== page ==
CERTIFICATION, NOTARY & APOSTILLE
Translated documents usually require a Certification by the Translator. Most courts and other official bodies will require such certification, which is simply a statement by the Translator (or Translation Agency) that the Translator is credentialed and/or has the education, training, and experience necessary to render a true and correct translation from the source document.
In the United States surprisingly, there is no national or international "certifying authority." Instead, there are several different organizations that will "certify" that a person is a credentialed Translator or Interpreter. Some examples are the Departments of Health in each state that can certify a person is qualified to perform medical translating or interpreting; the court system in each state that certifies court interpreters; or a person's college diploma that indicates he or she graduated with a degree in linguistics in a specific language. Certain industry groups such as the American Translator's Association (ATA) will also "certify" a translator in a few of the more commonly used languages.
In all these cases, the organization administers some type of test to ensure competency before a Certification is awarded.
Here at Washington Translation Bureau, we ask for copies of these certifications and/or diplomas from each of our employees or subcontractors before we allow them to work on our clients' projects.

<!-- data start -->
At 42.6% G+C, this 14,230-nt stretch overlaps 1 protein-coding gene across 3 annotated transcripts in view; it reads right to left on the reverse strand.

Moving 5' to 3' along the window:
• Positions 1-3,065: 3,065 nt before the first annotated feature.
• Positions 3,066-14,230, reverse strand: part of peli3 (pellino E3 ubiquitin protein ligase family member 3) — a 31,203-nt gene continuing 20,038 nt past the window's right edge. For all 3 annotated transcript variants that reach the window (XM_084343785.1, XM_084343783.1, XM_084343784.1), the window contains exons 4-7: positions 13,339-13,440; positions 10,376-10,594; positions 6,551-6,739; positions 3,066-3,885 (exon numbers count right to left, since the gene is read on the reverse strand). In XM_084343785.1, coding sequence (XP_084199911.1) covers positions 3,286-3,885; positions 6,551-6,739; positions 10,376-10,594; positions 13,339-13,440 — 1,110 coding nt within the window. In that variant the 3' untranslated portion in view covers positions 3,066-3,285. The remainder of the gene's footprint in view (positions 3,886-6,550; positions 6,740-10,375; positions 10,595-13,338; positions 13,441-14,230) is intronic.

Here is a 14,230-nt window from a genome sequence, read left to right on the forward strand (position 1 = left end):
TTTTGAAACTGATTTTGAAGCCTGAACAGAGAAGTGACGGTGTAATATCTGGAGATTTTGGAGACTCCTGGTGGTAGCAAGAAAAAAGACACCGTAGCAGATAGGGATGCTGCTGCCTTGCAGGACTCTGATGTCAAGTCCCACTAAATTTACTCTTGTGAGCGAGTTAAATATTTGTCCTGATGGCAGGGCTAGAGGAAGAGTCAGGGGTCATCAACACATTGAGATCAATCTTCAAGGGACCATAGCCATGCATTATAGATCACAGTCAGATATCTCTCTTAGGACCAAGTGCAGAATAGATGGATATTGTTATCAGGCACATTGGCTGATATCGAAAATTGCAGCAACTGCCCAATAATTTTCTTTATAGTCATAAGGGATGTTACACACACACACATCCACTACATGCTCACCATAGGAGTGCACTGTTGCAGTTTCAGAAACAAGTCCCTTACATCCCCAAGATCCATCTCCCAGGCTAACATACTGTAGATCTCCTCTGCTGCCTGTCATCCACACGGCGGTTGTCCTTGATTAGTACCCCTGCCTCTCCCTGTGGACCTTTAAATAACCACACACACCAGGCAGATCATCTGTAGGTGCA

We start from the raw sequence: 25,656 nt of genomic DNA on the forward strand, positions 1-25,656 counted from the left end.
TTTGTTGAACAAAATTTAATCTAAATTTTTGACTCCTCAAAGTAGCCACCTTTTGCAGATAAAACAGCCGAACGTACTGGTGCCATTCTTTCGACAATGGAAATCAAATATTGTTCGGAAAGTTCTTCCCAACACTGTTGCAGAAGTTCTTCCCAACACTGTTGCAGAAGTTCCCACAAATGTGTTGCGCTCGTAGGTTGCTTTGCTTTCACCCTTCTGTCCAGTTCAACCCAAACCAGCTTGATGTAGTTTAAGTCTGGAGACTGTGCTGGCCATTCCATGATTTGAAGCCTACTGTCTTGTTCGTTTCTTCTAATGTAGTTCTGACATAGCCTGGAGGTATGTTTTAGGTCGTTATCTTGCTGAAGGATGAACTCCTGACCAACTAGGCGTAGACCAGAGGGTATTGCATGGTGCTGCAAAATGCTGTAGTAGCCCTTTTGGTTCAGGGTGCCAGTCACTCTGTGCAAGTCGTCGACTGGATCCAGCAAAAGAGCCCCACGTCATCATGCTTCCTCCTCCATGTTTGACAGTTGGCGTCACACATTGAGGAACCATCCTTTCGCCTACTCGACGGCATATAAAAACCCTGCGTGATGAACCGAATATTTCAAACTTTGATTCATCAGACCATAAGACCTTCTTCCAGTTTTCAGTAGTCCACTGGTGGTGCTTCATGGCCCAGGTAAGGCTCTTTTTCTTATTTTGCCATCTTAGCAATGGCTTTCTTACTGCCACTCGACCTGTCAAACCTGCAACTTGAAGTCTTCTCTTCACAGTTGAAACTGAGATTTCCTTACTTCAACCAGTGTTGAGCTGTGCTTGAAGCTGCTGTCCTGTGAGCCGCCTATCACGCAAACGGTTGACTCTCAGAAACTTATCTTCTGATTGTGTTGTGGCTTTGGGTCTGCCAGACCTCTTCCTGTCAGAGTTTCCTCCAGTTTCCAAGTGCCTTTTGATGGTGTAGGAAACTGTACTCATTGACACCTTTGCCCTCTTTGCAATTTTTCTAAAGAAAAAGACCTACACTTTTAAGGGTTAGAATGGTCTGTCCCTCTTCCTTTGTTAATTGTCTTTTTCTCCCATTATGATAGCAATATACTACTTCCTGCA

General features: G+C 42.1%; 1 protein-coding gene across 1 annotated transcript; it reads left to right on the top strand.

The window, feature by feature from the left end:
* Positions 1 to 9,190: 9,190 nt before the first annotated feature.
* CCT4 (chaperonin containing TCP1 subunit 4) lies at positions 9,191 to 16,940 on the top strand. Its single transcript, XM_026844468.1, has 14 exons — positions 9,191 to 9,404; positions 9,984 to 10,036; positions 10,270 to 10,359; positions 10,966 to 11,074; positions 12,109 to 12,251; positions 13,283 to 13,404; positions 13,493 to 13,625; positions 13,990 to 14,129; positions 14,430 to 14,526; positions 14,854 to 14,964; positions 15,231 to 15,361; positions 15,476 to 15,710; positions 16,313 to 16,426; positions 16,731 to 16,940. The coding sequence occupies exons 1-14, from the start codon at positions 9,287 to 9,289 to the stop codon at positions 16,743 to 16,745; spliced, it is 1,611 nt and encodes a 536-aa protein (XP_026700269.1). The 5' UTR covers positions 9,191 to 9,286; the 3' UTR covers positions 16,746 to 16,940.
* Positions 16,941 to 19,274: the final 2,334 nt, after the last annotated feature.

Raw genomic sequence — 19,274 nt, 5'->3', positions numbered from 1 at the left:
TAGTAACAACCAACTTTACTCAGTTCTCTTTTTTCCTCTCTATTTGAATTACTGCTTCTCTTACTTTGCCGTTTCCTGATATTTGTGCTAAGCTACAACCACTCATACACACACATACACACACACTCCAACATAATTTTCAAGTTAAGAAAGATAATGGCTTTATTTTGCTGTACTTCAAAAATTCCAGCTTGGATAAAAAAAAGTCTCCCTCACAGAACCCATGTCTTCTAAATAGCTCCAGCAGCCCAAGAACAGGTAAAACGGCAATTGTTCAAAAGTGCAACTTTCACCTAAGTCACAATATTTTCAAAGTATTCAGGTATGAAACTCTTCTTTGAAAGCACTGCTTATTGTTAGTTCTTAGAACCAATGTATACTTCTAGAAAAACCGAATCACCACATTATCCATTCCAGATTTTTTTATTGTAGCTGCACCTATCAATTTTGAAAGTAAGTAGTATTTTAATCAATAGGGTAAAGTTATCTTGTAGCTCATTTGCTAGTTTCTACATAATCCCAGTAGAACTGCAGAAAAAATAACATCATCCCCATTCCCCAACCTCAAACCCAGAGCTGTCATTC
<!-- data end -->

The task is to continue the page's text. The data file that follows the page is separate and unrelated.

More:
Once a Certification is affixed to a translation, a Notary Public notarizes the certifier's signature on the document. This ensures that the identity of the person signing the certification has been authenticated. During all our years of business, a WTB certification has never been challenged by any court, government agency, or other body.
An Apostille is a document provided under The Hague Convention of 1961, for authenticating documents to be filed in countries that are members of the Hague Convention. If your document is to be presented in one of those countries, WTB will help you secure an Apostille.
For non Hague Convention countries, WTB will send your documents to the U.S. State Department for Authentication, which serves the same function as an Apostille.
In many countries, a "Notary" is also a lawyer and therefore may notarize a document as being legal. In the U.S., however, a notary public is simply charged with verifying the identification of the signer of a document, not that the document itself is a legal instrument. Notaries in the U.S. can also attest that a document is a "true and correct" copy of an original, as well as attest that a person has taken an oath, among other similar duties. Before you request that your document be notarized, be sure to understand exactly what that notarization means for you and the document!
WTB is a full service translation agency. If you have questions about
Apostilles, Authentications or Notary Acts, please let us know!